The results derived from this table indicate that most English thematized sentences were translated as unmarked themes (38.4%). In this type of thematization, less emphasized marked themes are more frequent than more emphasized one. It should be mentioned that most English passive sentences are usually translated into Persian as active sentences. This type of shift is more frequent in all text type during the process of translating from English to Persian. In this category, it is proved that most students prefer to choose unmarked themes in translating those sentences which belong to literary genre considered in the construction of the test.

Third, the next part of the test is analyzed and discussed individually. This part of the test contained another category of thematization i.e. cleft sentences.

Cleft sentences

Table 3

 
Unmarked themes
Less emphasized marked themes
More emphasized marked themes
Unanswered items
Average
number
16
14
19.6
0.4
Frequency percentage
32%
28%
39.2%
0.8%

The results achieved in this category show that most items were translated by the subjects as more emphasized marked themes (39.2%). It should be mentioned that unmarked themes are more frequent than less emphasized one but the difference seems not to be significant. Thus in this category, it can be stated that markedness does not completely vary in English thematized constructions compared to Persian equivalents.

Fourth, the final part of the translation test contained pseudo-cleft sentences.

Pseudo- cleft sentences

Table 4

 
Unmarked themes
Less emphasized marked themes
More emphasized marked themes
Unanswered items
Average
number
8.4
21.4
19.6
0.6
Frequency percentage
16.8%
42.8%
39.2%
1.2%

The results show that most items were translated into Persian as less emphasized marked themes (42.8) but the difference between less emphasized and more emphasized marked themes seems not to be significant. In this category of thematization i.e. pseudo-cleft sentences, few translation students prefered to choose unmarked themes in their translation.

In the final analysis, the translation test will be analyzed and discussed as a whole. With this end in view, a table is prepared and presented below.

Table F

 
Unmarked themes
Less emphasized marked themes
More emphasized marked themes
Unanswered items
Total
number
274
371
338
17
Average
number
13.7
18.55
16.9
0.85
Frequency percentage
27.4%
37.1%
33.8%
1.7%

The results derived from this table, indicate that most English thematized sentences were translated into Persian as less emphasized marked themes (37.1%). The difference between less emphasized and more emphasized marked themes seems not to be significant since the frequency percentage of more emphasized marked themes is 33.8%. The results also show that few English thematized sentences were translated as unmarked themes (27.4%).

5. Conclusion

By observing the analysis of each individual part of the translation test, some conclusions can be drawn. In the area of topicalization, most items were translated into Persian as less emphasized marked themes and few items were translated as unmarked themes. As both less emphasized and more emphasized marked themes belong to one greater category i.e. marked themes, the difference between marked and unmarked translation of English thematized sentences regarding their effect on the audience, is considerable. The only part of the test in which unmarked translation is more frequent than marked one, is the second part related to passivization.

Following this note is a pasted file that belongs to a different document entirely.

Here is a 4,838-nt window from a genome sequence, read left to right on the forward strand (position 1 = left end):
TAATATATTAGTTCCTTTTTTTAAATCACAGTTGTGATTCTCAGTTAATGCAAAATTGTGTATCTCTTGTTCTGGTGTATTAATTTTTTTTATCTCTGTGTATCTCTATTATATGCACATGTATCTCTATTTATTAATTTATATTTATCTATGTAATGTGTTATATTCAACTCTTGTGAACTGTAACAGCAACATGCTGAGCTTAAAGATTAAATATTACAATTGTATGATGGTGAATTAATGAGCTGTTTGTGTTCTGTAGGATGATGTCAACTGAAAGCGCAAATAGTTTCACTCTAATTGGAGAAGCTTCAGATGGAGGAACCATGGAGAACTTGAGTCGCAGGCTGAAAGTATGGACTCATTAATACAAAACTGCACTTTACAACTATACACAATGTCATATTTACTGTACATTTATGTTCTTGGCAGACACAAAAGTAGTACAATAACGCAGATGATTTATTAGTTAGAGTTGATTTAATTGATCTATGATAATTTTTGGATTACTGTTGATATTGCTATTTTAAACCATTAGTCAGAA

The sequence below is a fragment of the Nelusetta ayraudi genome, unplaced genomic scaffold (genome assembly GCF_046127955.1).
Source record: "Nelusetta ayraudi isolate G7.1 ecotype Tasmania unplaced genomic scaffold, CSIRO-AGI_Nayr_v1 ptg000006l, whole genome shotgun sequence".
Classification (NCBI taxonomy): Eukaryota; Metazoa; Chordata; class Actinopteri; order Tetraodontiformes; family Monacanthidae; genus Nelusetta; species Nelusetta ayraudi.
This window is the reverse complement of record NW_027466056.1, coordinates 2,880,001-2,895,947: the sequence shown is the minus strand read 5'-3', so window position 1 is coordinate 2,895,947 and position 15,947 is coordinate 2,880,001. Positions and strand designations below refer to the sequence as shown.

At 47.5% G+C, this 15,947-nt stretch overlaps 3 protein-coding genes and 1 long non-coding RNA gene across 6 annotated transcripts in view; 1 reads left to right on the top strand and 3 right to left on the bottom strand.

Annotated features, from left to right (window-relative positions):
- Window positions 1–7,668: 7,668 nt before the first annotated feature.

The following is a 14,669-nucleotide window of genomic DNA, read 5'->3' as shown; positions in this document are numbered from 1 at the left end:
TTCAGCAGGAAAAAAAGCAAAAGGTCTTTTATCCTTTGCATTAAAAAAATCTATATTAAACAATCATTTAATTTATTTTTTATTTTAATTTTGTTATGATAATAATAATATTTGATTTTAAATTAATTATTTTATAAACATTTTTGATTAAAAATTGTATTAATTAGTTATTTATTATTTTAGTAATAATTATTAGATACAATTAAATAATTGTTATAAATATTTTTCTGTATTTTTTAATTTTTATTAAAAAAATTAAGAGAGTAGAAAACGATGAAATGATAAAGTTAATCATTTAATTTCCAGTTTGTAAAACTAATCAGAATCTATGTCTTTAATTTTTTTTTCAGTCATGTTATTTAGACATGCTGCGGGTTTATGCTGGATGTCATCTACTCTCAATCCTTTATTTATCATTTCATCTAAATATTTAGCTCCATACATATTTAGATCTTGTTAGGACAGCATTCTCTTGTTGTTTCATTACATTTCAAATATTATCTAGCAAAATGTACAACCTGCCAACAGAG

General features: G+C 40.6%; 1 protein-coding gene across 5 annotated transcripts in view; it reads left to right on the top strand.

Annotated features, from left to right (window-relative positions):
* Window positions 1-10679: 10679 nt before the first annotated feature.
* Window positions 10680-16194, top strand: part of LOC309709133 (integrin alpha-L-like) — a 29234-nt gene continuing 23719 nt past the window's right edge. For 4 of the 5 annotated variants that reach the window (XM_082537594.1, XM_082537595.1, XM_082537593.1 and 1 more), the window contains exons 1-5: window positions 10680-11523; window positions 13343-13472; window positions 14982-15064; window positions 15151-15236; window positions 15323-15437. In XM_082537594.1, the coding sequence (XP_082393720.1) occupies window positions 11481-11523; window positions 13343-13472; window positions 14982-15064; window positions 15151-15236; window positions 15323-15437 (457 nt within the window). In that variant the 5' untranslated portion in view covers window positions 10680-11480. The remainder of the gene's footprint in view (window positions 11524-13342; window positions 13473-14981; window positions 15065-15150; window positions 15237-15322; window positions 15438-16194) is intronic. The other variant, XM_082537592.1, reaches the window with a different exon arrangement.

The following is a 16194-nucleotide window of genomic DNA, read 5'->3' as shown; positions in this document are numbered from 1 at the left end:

Most English passive sentences are translated as active sentences because active sentences are frequently used in Persian contrary to English. By observing the results of the third part of the test related to cleft sentences, it can be concluded that most English thematized sentences are translated as more emphasized marked themes like source sentences. Finally, in the fourth part of the test, most items are translated as less emphasized marked themes. By considering the results derived from the analysis of the translation test as a whole, most English thematized sentences are translated as less emphasized marked themes and few items are translated as unmarked themes. As we know, the difference between less emphasized and more emphasized marked theme is the degree of markedness. If we consider both of them as one major category i.e. marked theme, it can be stated that most English thematized sentences were translated as marked themes. By this conclusion, we can assert that markedness does not greatly vary in English thematized constructions compared to Persian equivalents. If we want to consider these two types of marked themes individually, we can say that less emphasized marked themes are more frequent than more emphasized one but the difference between them seems not to be considerable. Nevertheless, both less emphasized and more emphasized marked themes are more frequent than unmarked themes in the translation of English thematized sentences.

However, the results of the study show that “There are some differences between marked and unmarked translation of English thematized sentences regarding their effect on the audience”.

6. References

Baker, M. (1992). In Other Words. London and NewYork: Routledge

Baker, M. (1998). Routledge Encyclopedia of Translation Studies. London: Routledge

Bell, Roger T. (1991). Translation and Translating. Theory and Practice.
New York: Longman Inc.

Defoe, D. (1719). Robinson Crusoe. London: Penguin Books

Grzegorek, M. (1984). Thematizatiion in English and Polish: Poznan

Halliday, M. (1994). An Introduction to Functional Grammar. New York: Edward Arnold

Newmark, P. (1988). A TextBook of Translation: Prentice Hall International (UK) Ltd